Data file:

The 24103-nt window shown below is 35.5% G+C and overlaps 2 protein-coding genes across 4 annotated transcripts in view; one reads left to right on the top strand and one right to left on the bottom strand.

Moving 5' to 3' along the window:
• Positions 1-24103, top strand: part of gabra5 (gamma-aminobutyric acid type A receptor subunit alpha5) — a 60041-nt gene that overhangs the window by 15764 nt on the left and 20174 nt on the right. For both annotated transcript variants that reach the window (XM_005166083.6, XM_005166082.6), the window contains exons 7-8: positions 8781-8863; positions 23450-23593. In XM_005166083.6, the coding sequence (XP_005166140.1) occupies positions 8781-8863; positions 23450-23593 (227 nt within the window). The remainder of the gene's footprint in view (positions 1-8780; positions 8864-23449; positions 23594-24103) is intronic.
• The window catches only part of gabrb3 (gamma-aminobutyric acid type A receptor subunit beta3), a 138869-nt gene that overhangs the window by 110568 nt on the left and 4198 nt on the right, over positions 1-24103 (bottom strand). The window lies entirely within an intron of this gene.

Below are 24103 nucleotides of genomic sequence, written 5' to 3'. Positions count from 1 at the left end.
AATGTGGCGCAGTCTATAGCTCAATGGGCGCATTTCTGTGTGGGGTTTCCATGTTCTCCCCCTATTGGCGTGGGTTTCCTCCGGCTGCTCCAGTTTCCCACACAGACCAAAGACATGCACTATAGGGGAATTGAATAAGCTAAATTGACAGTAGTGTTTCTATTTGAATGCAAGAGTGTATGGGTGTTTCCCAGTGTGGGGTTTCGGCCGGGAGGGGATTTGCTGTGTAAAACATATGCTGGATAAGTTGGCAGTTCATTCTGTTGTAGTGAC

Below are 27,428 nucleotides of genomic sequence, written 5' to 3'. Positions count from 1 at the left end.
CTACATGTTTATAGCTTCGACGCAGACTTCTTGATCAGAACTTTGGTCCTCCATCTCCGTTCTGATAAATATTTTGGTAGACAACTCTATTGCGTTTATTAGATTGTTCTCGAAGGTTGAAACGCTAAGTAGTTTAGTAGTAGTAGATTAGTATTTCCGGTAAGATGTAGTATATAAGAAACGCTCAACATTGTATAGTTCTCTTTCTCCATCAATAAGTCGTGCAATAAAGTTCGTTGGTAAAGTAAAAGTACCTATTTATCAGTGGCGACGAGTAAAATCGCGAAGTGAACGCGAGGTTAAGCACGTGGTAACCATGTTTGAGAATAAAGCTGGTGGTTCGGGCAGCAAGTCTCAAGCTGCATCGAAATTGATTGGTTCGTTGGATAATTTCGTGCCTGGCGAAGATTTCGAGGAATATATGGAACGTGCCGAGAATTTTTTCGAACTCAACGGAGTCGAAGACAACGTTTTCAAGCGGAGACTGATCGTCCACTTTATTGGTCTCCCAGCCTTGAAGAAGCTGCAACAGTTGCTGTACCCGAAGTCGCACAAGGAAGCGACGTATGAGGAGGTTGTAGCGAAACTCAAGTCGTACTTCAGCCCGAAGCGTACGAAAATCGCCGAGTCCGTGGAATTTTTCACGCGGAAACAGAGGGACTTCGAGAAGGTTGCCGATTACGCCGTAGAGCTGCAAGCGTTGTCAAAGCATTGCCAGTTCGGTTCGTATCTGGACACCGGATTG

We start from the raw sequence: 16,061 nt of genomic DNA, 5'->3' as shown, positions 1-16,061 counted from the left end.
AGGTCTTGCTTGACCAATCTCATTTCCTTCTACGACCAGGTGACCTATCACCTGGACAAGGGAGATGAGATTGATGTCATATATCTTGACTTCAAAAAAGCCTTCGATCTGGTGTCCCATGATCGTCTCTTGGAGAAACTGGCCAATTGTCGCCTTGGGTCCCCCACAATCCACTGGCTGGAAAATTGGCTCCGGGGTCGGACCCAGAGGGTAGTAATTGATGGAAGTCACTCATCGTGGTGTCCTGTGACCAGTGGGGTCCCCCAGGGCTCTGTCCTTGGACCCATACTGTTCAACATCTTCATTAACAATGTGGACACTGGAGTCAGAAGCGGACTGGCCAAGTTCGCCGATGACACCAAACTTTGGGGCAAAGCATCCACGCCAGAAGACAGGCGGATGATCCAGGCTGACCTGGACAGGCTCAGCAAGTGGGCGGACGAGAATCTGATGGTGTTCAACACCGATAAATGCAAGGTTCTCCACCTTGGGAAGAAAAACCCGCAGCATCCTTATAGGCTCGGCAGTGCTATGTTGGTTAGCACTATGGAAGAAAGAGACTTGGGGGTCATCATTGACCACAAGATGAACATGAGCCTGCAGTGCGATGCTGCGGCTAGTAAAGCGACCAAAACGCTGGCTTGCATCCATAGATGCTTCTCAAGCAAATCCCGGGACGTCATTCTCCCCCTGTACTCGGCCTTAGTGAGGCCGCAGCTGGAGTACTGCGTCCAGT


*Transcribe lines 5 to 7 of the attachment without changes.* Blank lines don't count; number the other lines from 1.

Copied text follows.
Below are 24103 nucleotides of genomic sequence, written 5' to 3'. Positions count from 1 at the left end.
AATGTGGCGCAGTCTATAGCTCAATGGGCGCATTTCTGTGTGGGGTTTCCATGTTCTCCCCCTATTGGCGTGGGTTTCCTCCGGCTGCTCCAGTTTCCCACACAGACCAAAGACATGCACTATAGGGGAATTGAATAAGCTAAATTGACAGTAGTGTTTCTATTTGAATGCAAGAGTGTATGGGTGTTTCCCAGTGTGGGGTTTCGGCCGGGAGGGGATTTGCTGTGTAAAACATATGCTGGATAAGTTGGCAGTTCATTCTGTTGTAGTGAC

Below are 27,428 nucleotides of genomic sequence, written 5' to 3'. Positions count from 1 at the left end.